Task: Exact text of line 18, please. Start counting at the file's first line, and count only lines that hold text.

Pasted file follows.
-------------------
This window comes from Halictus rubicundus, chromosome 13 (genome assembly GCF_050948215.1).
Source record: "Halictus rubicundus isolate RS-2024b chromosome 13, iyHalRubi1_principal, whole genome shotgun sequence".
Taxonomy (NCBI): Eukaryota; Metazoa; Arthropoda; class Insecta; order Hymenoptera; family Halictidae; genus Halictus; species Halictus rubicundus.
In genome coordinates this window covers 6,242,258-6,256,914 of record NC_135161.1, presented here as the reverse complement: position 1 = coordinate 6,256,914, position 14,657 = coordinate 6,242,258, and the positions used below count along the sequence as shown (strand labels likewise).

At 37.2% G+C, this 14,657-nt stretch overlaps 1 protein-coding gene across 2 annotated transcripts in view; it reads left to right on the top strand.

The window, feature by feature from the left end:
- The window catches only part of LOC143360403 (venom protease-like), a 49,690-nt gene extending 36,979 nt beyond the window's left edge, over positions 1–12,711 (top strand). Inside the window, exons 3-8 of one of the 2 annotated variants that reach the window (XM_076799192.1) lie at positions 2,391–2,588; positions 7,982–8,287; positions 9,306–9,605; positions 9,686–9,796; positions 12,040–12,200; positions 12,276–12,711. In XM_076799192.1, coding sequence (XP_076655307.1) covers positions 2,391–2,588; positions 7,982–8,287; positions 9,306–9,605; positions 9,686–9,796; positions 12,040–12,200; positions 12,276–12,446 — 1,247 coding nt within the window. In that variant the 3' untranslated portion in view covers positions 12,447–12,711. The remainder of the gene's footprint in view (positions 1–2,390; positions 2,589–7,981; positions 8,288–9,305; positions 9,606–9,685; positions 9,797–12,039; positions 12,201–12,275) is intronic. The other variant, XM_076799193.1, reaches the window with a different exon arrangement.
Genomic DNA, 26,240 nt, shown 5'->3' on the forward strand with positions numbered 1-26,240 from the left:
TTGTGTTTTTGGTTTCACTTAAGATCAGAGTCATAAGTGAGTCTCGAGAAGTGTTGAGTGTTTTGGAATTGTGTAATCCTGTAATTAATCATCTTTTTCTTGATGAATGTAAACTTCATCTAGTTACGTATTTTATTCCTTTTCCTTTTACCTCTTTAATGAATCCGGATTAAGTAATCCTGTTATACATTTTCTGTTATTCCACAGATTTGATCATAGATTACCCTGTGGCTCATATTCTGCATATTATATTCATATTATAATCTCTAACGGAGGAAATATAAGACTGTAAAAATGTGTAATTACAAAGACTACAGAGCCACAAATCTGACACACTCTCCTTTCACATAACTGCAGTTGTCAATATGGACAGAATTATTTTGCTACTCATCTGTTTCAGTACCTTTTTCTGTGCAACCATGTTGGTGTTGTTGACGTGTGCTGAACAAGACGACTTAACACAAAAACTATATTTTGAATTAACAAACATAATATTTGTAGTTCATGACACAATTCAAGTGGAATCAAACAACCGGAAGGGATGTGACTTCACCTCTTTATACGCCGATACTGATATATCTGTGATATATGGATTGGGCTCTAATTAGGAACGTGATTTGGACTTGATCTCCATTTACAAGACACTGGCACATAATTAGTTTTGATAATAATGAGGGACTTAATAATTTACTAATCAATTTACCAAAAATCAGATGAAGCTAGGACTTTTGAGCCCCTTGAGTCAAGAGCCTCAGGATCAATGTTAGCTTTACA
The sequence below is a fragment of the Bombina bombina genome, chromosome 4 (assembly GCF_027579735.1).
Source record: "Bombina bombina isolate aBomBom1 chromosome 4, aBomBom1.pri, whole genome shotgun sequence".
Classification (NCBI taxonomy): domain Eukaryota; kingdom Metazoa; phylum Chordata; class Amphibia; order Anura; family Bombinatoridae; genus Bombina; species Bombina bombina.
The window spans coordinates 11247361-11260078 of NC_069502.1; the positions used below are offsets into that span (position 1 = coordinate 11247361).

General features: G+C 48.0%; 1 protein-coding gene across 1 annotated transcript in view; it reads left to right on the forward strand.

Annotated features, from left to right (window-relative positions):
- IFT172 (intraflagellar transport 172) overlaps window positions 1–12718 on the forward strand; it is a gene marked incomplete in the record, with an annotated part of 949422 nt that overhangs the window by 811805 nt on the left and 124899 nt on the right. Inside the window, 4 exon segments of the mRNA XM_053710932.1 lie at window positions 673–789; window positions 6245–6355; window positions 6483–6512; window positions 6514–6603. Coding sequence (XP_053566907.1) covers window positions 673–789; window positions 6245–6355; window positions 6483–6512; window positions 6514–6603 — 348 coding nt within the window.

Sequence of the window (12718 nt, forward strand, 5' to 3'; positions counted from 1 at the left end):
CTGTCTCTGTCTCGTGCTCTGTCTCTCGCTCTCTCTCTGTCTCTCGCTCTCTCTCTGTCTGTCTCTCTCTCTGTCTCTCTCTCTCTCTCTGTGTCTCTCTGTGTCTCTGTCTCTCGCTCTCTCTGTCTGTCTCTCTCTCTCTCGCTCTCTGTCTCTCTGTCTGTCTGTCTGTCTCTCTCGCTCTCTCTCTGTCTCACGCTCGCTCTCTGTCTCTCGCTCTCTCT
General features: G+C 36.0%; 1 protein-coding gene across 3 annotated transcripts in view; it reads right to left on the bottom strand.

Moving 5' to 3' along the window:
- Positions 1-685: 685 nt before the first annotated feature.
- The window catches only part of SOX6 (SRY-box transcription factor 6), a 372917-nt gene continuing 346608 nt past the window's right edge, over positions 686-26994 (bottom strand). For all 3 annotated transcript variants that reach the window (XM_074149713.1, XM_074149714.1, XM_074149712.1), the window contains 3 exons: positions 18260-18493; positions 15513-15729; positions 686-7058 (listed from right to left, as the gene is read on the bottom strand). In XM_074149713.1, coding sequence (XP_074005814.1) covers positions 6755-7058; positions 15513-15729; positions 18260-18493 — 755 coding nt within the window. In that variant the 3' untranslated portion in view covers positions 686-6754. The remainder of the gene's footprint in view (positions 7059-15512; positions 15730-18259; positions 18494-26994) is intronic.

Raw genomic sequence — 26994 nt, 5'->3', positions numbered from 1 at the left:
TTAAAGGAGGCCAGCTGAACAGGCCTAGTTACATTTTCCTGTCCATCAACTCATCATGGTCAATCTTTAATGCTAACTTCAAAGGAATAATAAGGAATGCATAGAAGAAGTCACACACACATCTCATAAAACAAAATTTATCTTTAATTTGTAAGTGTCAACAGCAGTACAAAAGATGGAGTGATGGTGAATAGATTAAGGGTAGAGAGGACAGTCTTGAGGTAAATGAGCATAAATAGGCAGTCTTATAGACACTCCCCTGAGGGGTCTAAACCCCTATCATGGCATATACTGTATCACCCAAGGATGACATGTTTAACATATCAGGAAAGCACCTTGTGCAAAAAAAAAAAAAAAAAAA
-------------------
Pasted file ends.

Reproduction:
CTGTCTCTGTCTCGTGCTCTGTCTCTCGCTCTCTCTCTGTCTCTCGCTCTCTCTCTGTCTGTCTCTCTCTCTGTCTCTCTCTCTCTCTCTGTGTCTCTCTGTGTCTCTGTCTCTCGCTCTCTCTGTCTGTCTCTCTCTCTCTCGCTCTCTGTCTCTCTGTCTGTCTGTCTGTCTCTCTCGCTCTCTCTCTGTCTCACGCTCGCTCTCTGTCTCTCGCTCTCTCT